"This was a good period for me because it helped me understand what makes a good assistant and what makes a good supervisor. I had a great supervisor, which contributed to how I supervise my crew now — but I learned some things, too. For example, my supervisor never negotiated my hourly rate. I didn't even know that was an option until I became a supervisor myself and talked with other people in my position. I just accepted what I was given. Now, I negotiate my main assistant's rate because I believe this person is more valuable and experienced than the baseline rate that is offered.

"Around 2016, I began working full time as a supervisor when my supervisor retired. This was terrifying — I didn't feel ready. The change sort of forced me into the role, but it was really the best thing."
6 of 12
"In 2016, I made $34/hour on a project for a major studio that is known to pay low, but I figured I was lucky to have it. The person who did the same show the previous season told me he took a film instead because it paid better. He told me not to accept less than $40/hour going forward, which was great advice — but it wasn't like I could instantly start commanding that rate."
7 of 12
"On my next job that year [with the same studio], I made $36/hour. I made $2/hour less the previous season but they always pay more when you come back for a new season. I didn't negotiate."
8 of 12
"Next, I was hired on a project in 2016 that wanted to pay me $34/hour. I knew they were desperate, though, so I used that as my opportunity to clear that $40/hour goal. This was the first job I really negotiated because I didn't have the confidence or experience to know I could negotiate before.

"They went back and forth but I knew they needed me more than I needed them, so I stood my ground and they eventually gave me what I asked for. This allowed me to tell future projects that my rate was $40/hour and I wasn't willing to go below that."
9 of 12
"In the beginning of 2017, I took a job where they wanted to give me $39/hour and I refused to take less than $40. The same person who had given me the advice to not take less than $40/hour about a year before had been hired to work on this film first. They were unwilling to go above $39/hour, so he quit before he even started. They called me next.

"I didn't know he had been hired and was unable to 'make a deal' with them. But I remembered what he had told me the year before and refused to go below $40/hour, even though it was a lot of negotiating and I almost didn't get the job. They kept saying things like, 'We absolutely cannot go above $39/hour. We would have to get the studio involved.' I thought, Great — get the studio involved. I will wait. Finally, they gave me my rate. It was only $1/hour more but it was a huge victory for me, especially since conversations about the gender pay gap in Hollywood were really starting to heat up. (And I don't think they did 'get the studio involved.' I think that was a bluff.)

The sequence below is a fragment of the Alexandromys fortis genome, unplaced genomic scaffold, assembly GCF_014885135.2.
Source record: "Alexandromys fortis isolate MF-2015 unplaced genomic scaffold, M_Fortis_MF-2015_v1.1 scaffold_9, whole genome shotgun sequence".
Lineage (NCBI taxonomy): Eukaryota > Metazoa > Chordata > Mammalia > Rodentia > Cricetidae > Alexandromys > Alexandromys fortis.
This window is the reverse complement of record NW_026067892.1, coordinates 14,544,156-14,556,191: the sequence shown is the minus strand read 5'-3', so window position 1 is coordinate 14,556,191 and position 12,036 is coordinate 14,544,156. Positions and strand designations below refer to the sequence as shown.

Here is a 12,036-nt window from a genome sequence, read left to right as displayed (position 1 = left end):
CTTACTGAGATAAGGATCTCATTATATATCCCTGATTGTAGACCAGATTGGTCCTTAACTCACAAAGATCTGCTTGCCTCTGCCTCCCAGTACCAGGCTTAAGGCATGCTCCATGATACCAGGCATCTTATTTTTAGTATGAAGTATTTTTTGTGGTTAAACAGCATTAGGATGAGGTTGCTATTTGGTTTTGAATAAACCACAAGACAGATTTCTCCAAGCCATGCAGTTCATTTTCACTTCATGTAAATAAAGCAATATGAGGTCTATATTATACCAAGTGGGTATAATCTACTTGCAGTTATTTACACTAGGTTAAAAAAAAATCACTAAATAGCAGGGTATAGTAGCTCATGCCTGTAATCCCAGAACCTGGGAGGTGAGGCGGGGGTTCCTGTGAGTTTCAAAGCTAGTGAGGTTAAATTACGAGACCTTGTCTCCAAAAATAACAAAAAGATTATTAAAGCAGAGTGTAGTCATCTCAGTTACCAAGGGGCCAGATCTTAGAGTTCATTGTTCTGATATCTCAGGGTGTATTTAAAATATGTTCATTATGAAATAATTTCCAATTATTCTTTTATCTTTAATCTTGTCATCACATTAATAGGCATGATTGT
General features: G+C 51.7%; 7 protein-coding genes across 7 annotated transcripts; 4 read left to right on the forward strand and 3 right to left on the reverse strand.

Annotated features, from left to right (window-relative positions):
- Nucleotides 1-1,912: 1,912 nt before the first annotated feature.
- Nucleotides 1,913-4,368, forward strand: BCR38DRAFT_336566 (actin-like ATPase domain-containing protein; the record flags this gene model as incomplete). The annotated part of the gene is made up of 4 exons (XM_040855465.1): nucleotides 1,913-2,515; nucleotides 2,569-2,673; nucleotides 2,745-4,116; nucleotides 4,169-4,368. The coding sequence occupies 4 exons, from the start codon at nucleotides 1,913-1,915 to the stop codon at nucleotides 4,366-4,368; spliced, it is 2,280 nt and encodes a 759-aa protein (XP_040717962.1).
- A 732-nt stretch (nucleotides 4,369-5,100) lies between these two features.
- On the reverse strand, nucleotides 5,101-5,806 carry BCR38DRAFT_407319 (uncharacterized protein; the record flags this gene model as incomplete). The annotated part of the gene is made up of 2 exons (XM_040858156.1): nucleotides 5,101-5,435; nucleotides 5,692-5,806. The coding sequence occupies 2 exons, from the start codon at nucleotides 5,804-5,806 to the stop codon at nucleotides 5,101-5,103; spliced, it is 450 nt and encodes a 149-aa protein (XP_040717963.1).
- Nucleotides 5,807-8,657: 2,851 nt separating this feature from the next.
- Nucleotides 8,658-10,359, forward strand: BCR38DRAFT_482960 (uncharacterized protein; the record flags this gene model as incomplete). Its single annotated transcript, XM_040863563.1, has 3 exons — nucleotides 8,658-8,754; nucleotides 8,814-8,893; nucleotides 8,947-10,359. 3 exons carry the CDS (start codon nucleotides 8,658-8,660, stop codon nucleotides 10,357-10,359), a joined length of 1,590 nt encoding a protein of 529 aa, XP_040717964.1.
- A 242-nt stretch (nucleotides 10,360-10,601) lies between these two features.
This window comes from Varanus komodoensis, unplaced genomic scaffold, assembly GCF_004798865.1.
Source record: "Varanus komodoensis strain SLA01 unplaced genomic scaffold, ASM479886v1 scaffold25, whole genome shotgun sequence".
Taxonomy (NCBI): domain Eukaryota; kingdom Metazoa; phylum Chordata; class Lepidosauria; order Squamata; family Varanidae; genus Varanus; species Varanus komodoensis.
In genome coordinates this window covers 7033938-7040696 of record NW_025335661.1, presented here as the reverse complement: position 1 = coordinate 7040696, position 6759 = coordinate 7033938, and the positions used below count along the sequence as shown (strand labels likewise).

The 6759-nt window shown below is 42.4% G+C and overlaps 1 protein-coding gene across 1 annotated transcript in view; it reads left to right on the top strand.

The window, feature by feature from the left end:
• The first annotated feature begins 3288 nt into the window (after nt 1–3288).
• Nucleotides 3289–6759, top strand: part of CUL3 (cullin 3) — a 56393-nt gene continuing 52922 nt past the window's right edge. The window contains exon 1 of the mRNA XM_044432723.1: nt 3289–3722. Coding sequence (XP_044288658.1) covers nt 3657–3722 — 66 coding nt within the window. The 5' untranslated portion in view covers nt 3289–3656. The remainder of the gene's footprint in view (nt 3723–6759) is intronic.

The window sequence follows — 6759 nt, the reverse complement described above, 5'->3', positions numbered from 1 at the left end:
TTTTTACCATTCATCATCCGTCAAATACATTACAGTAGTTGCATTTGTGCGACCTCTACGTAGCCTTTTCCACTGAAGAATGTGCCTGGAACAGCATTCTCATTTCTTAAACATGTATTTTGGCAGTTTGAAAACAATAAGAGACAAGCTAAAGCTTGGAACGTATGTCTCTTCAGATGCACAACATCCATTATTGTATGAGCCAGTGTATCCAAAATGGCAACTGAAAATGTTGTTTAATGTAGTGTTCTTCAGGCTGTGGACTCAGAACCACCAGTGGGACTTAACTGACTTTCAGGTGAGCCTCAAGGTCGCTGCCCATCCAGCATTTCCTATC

"I found out about my friend being hired and quitting over that same $1 later on. He was not at all resentful and congratulated me on getting it out of them, which was so refreshing. It was great to feel like we weren't in competition and we both won."
10 of 12
"The next job that year, I received $41.60/hour. I tried to negotiate to $42/hour and they would not agree, however, they let me start a couple of days early 'out of office,' so I got paid for a few extra days.

"The extra time was supposed to make up the $0.40 difference, but it didn't work out that way. In hindsight, I think I should have held out because I am pretty sure I would have gotten it, but they wore me down."
11 of 12
"I turned down a job earlier this year that wouldn't match me at $42/hour — a figure I promised myself I wouldn't go below after having just made $41.60/hour. The job offered $38/hour, then $39/hour, and finally $40/hour. They also wanted to give my assistant $2/hour less than he had been making at the time.

"We needed the job but we had worked so hard to get to the rates we were at, and I wasn't willing for each of us to take a $2 cut. Several weeks after we turned down the job, our current project came along. We got the rates we requested and it was a much better fit. Being out of work for a time was a little scary — but it was worth it."
12 of 12
"In my current job, I negotiated $35/hour for my assistant — the most he has ever received — and that was a real victory. I got to $43/hour for myself since it was only slight jump from the $41.60/hour I had been making. (Though, they accepted that ask right away, which makes me feel like I should have asked for more.)

"You get a lot of practice when you do this several times a year but it's always a guessing game. There is a budget that details how much they can afford to pay for each position, and sometimes it's hard to know how much to ask for. Are am I settling way too low or asking much too high? Should I turn the job down if they won't match me?

"I've started to talk to other people who do my job (all men!) to see what they are making and what they think about the rates offered. That way, we can all empower ourselves with information. It's difficult and awkward to discuss but so worth it."